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What's App'ning Here Then

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Lately you would have found quite hard to not have read, heard or seen anything about Dalton Caldwell's audacious proposal to create his own paid social platform where users and developers lie at its core rather than advertisers.

The proposal kicked off with a website at join.app.net which asked people to pledge their support to what would be a payment supported network rather than a free advertising supported model used by Facebook and Twitter. It was a $50 contribution for a full year as a member and $100 as a developer with access to the entire app.net developer toolchain including API key generation, documentation, an API analytics dashboard and the developer feedback and support community.

Dalton aimed to raise $500,000 before he would launch an alpha version of the site and continue with the project. app.net soared past this goal 38 hours before the deadline and meant that interest really had grown in the project.

The app.net alpha launched shortly afterwards and I've been using it since. It's definitely not perfect but it is made clear that this is an alpha piece of kit being used to experiment with the idea, get it off the ground and demonstrate that app.net is not just vapourware.

What has been amazing is the buy in from developers. On GitHub there is already a very extensive list of third party apps, dealers and services. These range from mobile apps, to web apps, to friend locators and statistics apps.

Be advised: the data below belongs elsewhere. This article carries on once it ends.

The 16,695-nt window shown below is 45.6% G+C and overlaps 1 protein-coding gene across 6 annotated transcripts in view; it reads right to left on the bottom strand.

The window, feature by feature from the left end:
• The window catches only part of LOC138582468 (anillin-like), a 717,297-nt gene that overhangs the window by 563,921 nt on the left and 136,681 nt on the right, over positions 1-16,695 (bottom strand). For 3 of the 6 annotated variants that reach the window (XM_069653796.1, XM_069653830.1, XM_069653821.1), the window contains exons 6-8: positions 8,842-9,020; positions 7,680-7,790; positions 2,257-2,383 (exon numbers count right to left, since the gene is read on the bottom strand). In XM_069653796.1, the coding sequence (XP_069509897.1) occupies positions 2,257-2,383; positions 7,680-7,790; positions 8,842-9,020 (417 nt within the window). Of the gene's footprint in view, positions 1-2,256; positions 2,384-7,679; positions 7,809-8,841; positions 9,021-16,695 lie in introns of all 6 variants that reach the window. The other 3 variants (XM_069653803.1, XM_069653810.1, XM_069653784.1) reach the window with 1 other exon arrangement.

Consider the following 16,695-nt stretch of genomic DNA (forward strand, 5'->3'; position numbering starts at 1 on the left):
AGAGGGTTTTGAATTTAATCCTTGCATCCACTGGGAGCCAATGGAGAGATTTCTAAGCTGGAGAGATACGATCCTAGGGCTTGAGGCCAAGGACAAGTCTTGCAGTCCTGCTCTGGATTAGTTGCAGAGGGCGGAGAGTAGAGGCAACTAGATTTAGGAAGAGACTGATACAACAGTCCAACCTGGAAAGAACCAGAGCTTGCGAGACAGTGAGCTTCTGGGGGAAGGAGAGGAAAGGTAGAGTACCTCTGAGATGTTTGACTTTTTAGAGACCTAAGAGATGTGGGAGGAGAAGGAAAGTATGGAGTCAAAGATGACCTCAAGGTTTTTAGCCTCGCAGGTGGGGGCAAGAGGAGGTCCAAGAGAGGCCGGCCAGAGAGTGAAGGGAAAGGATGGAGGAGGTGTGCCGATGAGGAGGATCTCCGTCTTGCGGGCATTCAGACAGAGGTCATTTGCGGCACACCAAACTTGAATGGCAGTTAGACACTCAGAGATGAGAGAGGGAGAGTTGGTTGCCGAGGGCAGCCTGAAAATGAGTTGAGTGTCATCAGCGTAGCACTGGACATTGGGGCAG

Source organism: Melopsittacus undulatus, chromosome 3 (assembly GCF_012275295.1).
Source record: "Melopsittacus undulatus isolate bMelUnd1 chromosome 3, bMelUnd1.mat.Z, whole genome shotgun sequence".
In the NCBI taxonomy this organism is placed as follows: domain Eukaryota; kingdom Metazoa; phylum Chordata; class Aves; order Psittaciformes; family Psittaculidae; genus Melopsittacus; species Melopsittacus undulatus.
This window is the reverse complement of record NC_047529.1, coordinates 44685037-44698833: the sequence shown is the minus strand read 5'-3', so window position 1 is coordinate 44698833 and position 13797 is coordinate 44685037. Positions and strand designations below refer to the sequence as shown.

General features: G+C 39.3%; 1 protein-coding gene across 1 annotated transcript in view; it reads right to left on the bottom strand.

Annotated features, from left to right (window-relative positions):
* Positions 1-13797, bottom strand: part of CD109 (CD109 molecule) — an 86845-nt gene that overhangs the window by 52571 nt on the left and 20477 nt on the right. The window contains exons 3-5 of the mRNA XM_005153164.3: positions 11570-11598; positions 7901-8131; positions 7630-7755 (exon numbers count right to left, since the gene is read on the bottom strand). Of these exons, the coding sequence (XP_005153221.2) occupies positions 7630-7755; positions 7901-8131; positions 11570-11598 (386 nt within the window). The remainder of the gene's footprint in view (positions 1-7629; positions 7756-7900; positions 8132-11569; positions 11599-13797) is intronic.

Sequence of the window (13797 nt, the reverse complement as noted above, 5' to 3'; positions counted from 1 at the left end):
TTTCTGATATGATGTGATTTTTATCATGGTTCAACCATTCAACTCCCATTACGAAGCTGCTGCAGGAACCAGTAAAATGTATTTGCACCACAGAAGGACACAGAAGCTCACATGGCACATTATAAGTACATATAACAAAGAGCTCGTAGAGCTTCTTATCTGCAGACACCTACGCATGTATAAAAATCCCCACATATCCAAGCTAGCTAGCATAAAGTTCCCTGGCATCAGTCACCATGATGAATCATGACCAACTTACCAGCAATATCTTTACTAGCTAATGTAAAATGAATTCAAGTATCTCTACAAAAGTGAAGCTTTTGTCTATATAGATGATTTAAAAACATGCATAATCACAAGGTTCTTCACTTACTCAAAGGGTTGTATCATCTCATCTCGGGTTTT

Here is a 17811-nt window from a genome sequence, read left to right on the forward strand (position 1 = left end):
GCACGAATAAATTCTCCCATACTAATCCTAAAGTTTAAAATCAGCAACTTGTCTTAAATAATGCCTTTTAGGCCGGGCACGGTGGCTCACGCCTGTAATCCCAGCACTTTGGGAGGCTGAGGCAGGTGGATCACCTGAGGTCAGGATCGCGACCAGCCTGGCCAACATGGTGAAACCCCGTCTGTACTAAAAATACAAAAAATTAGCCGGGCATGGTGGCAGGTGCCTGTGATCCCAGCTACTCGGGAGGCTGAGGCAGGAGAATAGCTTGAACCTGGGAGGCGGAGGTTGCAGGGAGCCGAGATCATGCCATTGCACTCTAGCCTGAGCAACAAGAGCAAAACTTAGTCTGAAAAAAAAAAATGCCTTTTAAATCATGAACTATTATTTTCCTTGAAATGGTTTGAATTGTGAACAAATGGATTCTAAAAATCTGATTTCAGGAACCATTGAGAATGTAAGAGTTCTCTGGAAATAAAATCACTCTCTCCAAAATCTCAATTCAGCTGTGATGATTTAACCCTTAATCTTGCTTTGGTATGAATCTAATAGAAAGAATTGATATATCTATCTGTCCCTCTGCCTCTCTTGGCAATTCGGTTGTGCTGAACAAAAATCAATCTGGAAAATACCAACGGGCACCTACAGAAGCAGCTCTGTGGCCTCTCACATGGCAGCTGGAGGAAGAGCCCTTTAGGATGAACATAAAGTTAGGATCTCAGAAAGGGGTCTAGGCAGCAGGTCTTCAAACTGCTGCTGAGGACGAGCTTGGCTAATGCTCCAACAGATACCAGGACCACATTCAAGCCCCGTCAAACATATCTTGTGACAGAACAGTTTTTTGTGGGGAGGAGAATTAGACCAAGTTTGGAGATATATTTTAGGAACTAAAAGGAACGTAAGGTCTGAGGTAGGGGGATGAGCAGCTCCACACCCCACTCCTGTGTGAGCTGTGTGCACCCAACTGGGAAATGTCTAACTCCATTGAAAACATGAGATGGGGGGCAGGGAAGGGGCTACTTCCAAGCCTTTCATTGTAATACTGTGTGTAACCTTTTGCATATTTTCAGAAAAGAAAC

Many of the apps are truly fantastic with sleek designs, easy usability and some very innovative ideas. It's these app developers that any social platform needs to survive as they are the ones that provide added value to the network and help extend its experience. Twitter has been playing a risky game recently being very forthright with its developers, revoking the privileges of major networks such as Tumblr and suspending reporters. It's in danger of scaring of the developers who have helped it innovate and stay ahead of the game.

Facebook too, if Dalton Caldwell's experience is anything to go by, is also alienating developers from its platform that it needs to continue enhancing the experience for users on its site.

So far app.net is small and it may well stay that way. But what it has demonstrated a least is that some developers feel frustrated. Frustrated enough they're willing to pay to have a place to develop apps without fear of changes in the relationship down the road.

If you're not yet on app.net - consider it or just go monitor the global. At the moment it's great even just because it's purely inhabited by early adopters and techies. It's a rather interesting experience when you cut out the porn bots, spammers and viral links. It's also interesting to see users, developers and the creators openly discussing and encoding on features and the progress of the platform.